mitral valve was angiographically confirmed in all cases. There was nothing by hemodynamic status or by contrast angiography to suggest that those patients with the diastolic echoes had more longstanding or severe forms of mitral leaflet prolapse or mitral regurgitation. The group with the diastolic echoes did have postero-inferior hypokinesis beneath the mitral valve as determined by segmental motion analysis of the ventriculogram which has been previously reported.” Discussion
A major breakthrough in the diagnosis of mitral valve prolapse has occurred with the advent of echocardiography.” With proper regard to technique and transducer positioning,“. lo this method has provided easily recognizable and highly distinguishing features, the most frequent of which include: a smooth pansystolic posterior hammock-like bowing of the mitral valve leaflets (perhaps the most common), a mid-to-late systolic posterior motion of the leaflets extending at least two mm. posterior from the line of normal coaptation, and/or a marked posterior motion of the anterior mitral leaflet echo back toward the left atria1 wall visible for more than 50 per cent of systole.7, l1 Little has previously been written of any comparable motion abnormalities in diastole. Felner and Schlant” did report a finding, presumably identical to that described here, which closely mimicked prolapsing left atria1 myxoma or valvular vegetations on a flail posterior mitral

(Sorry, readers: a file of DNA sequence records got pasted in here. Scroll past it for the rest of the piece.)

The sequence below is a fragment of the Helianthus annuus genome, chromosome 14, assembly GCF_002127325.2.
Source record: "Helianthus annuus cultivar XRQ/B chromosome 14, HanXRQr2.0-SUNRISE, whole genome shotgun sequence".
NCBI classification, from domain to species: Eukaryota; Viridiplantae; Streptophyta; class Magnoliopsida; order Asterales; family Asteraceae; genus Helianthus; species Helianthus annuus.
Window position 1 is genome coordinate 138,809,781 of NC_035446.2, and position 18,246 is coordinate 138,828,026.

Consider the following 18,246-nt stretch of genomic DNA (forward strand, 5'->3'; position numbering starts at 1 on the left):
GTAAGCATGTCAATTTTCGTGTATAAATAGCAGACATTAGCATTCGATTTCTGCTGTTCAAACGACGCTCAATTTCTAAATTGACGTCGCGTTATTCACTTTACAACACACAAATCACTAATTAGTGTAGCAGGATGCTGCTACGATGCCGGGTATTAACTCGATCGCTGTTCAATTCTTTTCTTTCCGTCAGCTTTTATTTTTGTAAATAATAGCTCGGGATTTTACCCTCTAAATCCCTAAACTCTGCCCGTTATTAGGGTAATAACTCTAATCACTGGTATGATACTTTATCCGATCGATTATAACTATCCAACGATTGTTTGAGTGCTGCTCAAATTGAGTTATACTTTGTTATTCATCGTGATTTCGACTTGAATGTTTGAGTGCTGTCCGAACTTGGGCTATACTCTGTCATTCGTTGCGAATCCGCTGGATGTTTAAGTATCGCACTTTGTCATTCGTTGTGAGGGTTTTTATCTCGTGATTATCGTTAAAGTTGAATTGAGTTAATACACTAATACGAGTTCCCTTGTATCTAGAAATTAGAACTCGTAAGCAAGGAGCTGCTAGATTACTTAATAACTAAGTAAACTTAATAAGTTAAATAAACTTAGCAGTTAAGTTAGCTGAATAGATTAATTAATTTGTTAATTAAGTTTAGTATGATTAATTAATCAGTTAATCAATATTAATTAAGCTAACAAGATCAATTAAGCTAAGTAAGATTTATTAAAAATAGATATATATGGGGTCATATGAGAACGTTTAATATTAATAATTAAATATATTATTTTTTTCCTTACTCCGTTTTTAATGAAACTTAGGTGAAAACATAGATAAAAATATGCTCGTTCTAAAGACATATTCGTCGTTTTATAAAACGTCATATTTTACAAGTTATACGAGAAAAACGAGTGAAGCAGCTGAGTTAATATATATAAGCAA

valve leaflet.‘-” They attributed this peculiarity to echoes resulting from hyperdynamic motion of the left atria1 wall. Proof of this was not elucidated nor were statistics provided to describe the prevalence and specificity of this pattern in mitral valve prolapse. Our data, retrospectively reviewed from 83 patients with the click-murmur syndrome and from 44 patients without this dysfunction, established that the diastolic echoes were unique to those with mitral valve prolapse (P < .Ol). The finding was not common in prolapse patients but did occur with a frequency of 14.5 per cent. None of the many presenting features of the history or physical examination appeared helpful in predicting those patients ultimately found to have the abnormality. Similarly there was no evidence to indicate by angiography or echocardiography that the hemodynamic status or mitral regurgitation was worse in those patients with the diastolic echoes. The frequency of dysrhythmias (increased prevalence of premature atria1 contractions and self-limiting runs of ventricular tachycardia in the subgroup with diastolic echoes) was interesting but too nonspecific for the purpose of identifying subgroups. The differential diagnosis for this finding was confined to alternate considerations of left atria1 myxoma and flail mitral leaflet. Myxoma may be easily excluded by additional echocardiographic criteria (no echo-producing mass in the left atrium or echo-free space between the anterior mitral valve leaflet and the diastolic echoes in early diastole) and other clinically distinguishing features. Flail mitral leaflet secondary to chordae rupture may prove more difficult due to the obvious overlap in semantic classifications and clinical spectrums of the two diseases. Chordal dysplasia in the mitral valve prolapse syndrome may lead to spontaneous rupture of one or several chordae, resulting in either no symptoms or variable symptoms. However, the classical echocardiographic descriptions of the flail posterior leaflet, with or without valvular vegetations’. :I (which could be confused with the present finding) have previously been associated with important destruction of the mitral valve apparatus and consequent hemodynamic collapse. A recent review of the echocardiographic criteria for determining flail mitral leaflet has been made by Humphries and associates,‘” who proposed four additional findings. In that catego-